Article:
The Imitation Game isn’t about that. The movie is about a man doing something incredible and then it shows us how he was never thanked for what he did, rather he was punished for who he was. It does it VERY WELL.

One last thing that has to be brought up is Benedict Cumberbatch’s acting in this role.

It’s just phenomenal. I don’t know if Alan Turing was autistic, but the way he’s portrayed in this movie is the best depiction of autism before autism was a known disorder that I’ve EVER seen. It was incredible. (Not taking away from Little!Turing actor Alex Lawther, who was INCREDIBLE in the flashbacks as well) Benedict Cumberbatch is nominated for many awards for this portrayal and I honestly hope he wins them, because his performance here was breathtaking.

I know that there’s a lot of people who have the ‘Eurgh, Benedict Cumberbatch, he’s in EVERYTHING’ reaction to this film, and think it’s just more kissing his ass because he’s popular, but my only response to those people is that this is how the industry works! You have a man who is young, attractive, and popular right now. Add the fact that he is GENUINELY talented, and of course everybody is going to want him in their movie! The whole film industry is built on putting butts in the seats by using an actor that people love at the time. And often it’s not even a very talented actor, so with Cumberbatch, filmmakers are getting a young, attractive, popular actor who is very talented. Cause let’s be real, even if you don’t like him, nobody can put bias aside and focus just on his acting and say ‘nah, he’s not a good actor’.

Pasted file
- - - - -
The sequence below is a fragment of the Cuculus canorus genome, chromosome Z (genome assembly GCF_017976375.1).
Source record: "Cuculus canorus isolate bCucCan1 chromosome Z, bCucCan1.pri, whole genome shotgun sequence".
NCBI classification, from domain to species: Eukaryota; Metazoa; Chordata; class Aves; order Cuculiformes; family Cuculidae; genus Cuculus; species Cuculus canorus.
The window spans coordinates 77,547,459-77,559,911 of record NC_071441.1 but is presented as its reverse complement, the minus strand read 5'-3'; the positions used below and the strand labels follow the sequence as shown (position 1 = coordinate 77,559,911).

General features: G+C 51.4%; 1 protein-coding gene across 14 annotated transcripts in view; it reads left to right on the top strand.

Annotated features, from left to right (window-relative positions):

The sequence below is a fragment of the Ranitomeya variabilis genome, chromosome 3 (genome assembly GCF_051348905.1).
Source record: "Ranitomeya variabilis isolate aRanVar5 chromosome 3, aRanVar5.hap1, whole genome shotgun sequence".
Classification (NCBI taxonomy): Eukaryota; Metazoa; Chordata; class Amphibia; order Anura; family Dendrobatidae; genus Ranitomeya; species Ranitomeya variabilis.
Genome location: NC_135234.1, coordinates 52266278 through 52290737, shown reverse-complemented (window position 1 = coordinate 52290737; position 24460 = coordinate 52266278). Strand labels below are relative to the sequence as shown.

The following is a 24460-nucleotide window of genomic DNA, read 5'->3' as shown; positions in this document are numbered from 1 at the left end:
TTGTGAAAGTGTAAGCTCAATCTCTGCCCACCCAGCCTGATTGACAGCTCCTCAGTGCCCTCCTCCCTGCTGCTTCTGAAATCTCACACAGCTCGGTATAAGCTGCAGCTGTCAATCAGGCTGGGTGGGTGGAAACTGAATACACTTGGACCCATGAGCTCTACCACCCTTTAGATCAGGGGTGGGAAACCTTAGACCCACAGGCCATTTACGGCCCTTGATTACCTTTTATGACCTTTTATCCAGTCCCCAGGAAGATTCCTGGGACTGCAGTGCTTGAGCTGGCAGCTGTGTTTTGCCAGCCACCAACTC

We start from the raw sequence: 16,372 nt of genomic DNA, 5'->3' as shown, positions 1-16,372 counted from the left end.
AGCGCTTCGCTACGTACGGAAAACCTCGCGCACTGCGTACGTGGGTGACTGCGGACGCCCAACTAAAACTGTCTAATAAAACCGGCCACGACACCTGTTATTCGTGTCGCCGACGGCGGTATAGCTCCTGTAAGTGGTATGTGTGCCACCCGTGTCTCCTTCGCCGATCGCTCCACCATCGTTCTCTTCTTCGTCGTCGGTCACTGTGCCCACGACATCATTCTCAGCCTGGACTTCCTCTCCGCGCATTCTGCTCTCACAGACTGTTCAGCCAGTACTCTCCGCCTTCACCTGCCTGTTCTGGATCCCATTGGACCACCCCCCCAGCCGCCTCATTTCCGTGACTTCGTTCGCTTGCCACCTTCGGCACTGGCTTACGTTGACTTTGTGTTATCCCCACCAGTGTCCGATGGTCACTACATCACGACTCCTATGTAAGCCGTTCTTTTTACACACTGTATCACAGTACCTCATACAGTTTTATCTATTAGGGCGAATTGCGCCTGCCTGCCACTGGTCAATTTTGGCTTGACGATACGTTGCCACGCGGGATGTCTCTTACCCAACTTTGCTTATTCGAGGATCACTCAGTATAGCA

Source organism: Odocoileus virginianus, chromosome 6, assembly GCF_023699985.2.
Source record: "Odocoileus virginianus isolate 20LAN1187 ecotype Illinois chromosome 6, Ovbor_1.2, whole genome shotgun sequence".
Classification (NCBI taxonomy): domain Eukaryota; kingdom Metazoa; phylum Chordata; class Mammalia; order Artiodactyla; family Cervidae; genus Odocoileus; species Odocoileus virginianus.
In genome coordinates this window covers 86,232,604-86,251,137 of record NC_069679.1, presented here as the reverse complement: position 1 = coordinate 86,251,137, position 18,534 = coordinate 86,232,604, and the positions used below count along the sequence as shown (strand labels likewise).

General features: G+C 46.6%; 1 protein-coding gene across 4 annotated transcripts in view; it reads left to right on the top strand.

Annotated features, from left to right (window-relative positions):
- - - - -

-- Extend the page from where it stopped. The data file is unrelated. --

The Imitation Game is honest to God one of the best films I’ve seen in a long time. It’s inspiring, it’s beautifully done, and the acting is incredible. Seriously, if you haven’t seen this film, you really should!

My Rating: 9/10

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About J. Chelsea Williford

Student at Middle Georgia State University, writer, pop culture lover.
This entry was posted in Movie Review and tagged , , , , , , , , , , , . Bookmark the permalink.

2 Responses to The Imitation Game (2014)

  1. The scene where Alan waits to give Christopher the coded letter is very sad.

    I saw this in the theater with a bunch of older people who were not thrilled by mentions of Turings sexuality and scoffed very loudly.

    Like

    • And yet other people were pissed that there wasn’t anything more blatant. Psh, can’t please anybody, huh?

      (Personally I’m glad they didn’t make some totally unimportant romantic element because it would’ve totally been out of place in the story and interrupted the narrative flow horribly.)

      Like